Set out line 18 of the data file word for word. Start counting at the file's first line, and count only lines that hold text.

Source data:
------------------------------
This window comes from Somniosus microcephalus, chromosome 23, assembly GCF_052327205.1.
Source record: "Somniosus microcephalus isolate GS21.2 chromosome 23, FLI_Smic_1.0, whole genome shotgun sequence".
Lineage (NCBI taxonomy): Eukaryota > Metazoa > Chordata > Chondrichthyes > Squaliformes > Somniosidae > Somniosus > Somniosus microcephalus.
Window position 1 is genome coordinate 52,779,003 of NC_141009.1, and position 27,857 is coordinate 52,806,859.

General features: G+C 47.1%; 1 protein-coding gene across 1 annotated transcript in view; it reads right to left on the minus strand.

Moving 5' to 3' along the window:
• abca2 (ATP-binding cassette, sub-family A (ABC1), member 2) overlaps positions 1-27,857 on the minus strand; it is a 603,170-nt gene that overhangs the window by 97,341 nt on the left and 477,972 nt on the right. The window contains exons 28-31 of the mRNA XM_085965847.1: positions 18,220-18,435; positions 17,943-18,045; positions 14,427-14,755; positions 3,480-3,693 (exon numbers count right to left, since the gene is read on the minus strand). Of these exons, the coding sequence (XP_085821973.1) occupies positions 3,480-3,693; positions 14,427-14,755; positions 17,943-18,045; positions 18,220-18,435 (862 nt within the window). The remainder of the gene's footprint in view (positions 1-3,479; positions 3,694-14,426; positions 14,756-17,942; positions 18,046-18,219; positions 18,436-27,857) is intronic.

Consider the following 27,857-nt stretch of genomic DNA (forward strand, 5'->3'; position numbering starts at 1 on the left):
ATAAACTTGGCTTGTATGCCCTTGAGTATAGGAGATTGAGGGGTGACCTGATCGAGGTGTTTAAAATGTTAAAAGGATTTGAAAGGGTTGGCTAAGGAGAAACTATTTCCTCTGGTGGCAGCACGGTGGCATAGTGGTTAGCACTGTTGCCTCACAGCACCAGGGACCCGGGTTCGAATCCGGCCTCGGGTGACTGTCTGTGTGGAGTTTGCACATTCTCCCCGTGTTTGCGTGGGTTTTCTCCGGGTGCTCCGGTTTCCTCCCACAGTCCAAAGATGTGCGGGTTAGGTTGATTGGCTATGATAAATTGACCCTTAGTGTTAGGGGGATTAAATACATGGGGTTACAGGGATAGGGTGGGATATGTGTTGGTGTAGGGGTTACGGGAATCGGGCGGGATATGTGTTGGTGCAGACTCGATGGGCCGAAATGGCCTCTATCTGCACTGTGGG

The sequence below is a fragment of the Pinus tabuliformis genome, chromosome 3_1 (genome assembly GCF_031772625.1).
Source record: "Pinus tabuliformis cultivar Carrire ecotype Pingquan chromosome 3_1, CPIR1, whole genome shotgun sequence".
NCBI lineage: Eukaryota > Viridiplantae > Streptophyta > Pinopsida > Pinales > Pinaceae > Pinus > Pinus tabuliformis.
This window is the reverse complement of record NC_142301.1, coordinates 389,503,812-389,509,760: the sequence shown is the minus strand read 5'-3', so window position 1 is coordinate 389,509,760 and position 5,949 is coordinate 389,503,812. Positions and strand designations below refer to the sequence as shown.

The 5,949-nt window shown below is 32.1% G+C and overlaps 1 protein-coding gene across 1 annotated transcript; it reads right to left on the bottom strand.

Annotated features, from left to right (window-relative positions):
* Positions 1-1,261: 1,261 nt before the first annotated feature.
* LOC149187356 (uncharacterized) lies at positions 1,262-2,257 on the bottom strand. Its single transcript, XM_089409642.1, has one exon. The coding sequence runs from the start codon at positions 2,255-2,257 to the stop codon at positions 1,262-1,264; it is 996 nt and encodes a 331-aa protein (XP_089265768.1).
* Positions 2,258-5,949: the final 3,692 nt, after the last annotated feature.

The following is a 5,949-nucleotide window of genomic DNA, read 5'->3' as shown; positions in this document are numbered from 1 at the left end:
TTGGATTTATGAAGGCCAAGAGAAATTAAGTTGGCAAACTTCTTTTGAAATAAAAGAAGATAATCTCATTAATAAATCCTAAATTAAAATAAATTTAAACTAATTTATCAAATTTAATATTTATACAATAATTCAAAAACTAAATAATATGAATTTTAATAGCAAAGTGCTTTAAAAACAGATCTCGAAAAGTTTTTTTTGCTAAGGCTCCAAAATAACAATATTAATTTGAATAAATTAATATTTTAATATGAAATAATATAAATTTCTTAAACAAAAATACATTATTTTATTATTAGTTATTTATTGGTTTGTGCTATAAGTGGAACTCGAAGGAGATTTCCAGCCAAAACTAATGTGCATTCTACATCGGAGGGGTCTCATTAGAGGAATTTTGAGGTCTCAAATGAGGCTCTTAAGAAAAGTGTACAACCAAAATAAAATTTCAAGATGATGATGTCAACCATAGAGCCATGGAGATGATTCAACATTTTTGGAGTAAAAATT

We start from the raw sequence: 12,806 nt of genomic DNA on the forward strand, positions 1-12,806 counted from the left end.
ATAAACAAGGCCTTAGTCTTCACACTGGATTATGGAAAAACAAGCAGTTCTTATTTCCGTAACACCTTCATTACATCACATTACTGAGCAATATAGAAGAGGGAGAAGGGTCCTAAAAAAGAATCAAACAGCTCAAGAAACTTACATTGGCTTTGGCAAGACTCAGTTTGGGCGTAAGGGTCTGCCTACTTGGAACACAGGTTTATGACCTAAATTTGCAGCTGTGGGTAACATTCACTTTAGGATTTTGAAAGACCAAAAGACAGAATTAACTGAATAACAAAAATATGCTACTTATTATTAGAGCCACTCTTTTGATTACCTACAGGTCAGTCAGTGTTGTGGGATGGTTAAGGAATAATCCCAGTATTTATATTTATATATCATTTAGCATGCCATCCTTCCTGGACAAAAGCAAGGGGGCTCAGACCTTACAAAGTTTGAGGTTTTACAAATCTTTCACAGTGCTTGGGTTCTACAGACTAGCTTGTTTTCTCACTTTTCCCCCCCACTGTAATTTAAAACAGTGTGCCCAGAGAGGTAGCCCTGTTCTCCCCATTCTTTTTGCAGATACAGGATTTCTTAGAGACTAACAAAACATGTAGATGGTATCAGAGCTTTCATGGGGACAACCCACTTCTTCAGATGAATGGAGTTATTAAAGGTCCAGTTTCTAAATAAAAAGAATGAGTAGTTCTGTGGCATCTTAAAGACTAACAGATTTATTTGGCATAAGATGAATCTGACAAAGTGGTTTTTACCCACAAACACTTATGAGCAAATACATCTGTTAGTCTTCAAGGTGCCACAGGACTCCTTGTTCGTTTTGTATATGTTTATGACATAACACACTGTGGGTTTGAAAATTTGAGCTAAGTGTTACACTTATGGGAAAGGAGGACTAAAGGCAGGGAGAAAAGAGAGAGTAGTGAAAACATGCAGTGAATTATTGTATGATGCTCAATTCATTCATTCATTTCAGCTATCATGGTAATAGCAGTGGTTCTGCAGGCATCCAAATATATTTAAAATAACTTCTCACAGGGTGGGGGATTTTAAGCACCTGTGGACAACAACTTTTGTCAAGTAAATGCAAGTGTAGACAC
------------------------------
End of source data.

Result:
* Positions 2,258-5,949: the final 3,692 nt, after the last annotated feature.